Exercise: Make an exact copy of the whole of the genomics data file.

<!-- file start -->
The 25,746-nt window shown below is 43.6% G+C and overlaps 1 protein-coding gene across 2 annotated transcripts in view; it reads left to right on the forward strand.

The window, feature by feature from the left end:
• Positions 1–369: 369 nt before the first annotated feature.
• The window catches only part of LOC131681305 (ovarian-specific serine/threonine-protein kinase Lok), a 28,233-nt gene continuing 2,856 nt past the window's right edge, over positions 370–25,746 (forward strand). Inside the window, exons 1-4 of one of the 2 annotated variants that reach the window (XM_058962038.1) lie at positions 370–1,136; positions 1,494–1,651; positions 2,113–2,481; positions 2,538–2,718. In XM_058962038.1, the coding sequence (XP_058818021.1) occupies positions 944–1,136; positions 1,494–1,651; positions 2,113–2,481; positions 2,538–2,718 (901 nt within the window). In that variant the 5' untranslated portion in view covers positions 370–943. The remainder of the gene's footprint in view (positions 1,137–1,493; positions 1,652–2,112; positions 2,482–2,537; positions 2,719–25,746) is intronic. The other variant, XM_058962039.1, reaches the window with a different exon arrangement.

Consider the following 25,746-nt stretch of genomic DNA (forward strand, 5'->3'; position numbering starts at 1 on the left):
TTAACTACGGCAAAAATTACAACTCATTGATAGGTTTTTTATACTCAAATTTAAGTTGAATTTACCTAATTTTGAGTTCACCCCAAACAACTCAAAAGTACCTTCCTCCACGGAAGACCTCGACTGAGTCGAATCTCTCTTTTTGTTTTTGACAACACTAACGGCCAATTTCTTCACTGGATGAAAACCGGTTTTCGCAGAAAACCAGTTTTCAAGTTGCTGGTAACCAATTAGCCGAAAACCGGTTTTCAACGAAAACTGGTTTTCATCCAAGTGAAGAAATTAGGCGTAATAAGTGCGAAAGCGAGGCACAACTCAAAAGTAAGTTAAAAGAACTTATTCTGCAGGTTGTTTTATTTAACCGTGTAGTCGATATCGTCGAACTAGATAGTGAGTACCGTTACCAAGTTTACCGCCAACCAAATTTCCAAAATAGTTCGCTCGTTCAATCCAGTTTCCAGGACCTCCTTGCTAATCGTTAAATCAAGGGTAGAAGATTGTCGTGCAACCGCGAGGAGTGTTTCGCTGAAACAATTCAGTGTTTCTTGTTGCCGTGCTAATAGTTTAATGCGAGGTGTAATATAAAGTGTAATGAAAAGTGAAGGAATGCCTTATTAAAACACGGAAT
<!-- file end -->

The 25,746-nt window shown below is 43.6% G+C and overlaps 1 protein-coding gene across 2 annotated transcripts in view; it reads left to right on the forward strand.

The window, feature by feature from the left end:
• Positions 1–369: 369 nt before the first annotated feature.
• The window catches only part of LOC131681305 (ovarian-specific serine/threonine-protein kinase Lok), a 28,233-nt gene continuing 2,856 nt past the window's right edge, over positions 370–25,746 (forward strand). Inside the window, exons 1-4 of one of the 2 annotated variants that reach the window (XM_058962038.1) lie at positions 370–1,136; positions 1,494–1,651; positions 2,113–2,481; positions 2,538–2,718. In XM_058962038.1, the coding sequence (XP_058818021.1) occupies positions 944–1,136; positions 1,494–1,651; positions 2,113–2,481; positions 2,538–2,718 (901 nt within the window). In that variant the 5' untranslated portion in view covers positions 370–943. The remainder of the gene's footprint in view (positions 1,137–1,493; positions 1,652–2,112; positions 2,482–2,537; positions 2,719–25,746) is intronic. The other variant, XM_058962039.1, reaches the window with a different exon arrangement.

Consider the following 25,746-nt stretch of genomic DNA (forward strand, 5'->3'; position numbering starts at 1 on the left):
TTAACTACGGCAAAAATTACAACTCATTGATAGGTTTTTTATACTCAAATTTAAGTTGAATTTACCTAATTTTGAGTTCACCCCAAACAACTCAAAAGTACCTTCCTCCACGGAAGACCTCGACTGAGTCGAATCTCTCTTTTTGTTTTTGACAACACTAACGGCCAATTTCTTCACTGGATGAAAACCGGTTTTCGCAGAAAACCAGTTTTCAAGTTGCTGGTAACCAATTAGCCGAAAACCGGTTTTCAACGAAAACTGGTTTTCATCCAAGTGAAGAAATTAGGCGTAATAAGTGCGAAAGCGAGGCACAACTCAAAAGTAAGTTAAAAGAACTTATTCTGCAGGTTGTTTTATTTAACCGTGTAGTCGATATCGTCGAACTAGATAGTGAGTACCGTTACCAAGTTTACCGCCAACCAAATTTCCAAAATAGTTCGCTCGTTCAATCCAGTTTCCAGGACCTCCTTGCTAATCGTTAAATCAAGGGTAGAAGATTGTCGTGCAACCGCGAGGAGTGTTTCGCTGAAACAATTCAGTGTTTCTTGTTGCCGTGCTAATAGTTTAATGCGAGGTGTAATATAAAGTGTAATGAAAAGTGAAGGAATGCCTTATTAAAACACGGAAT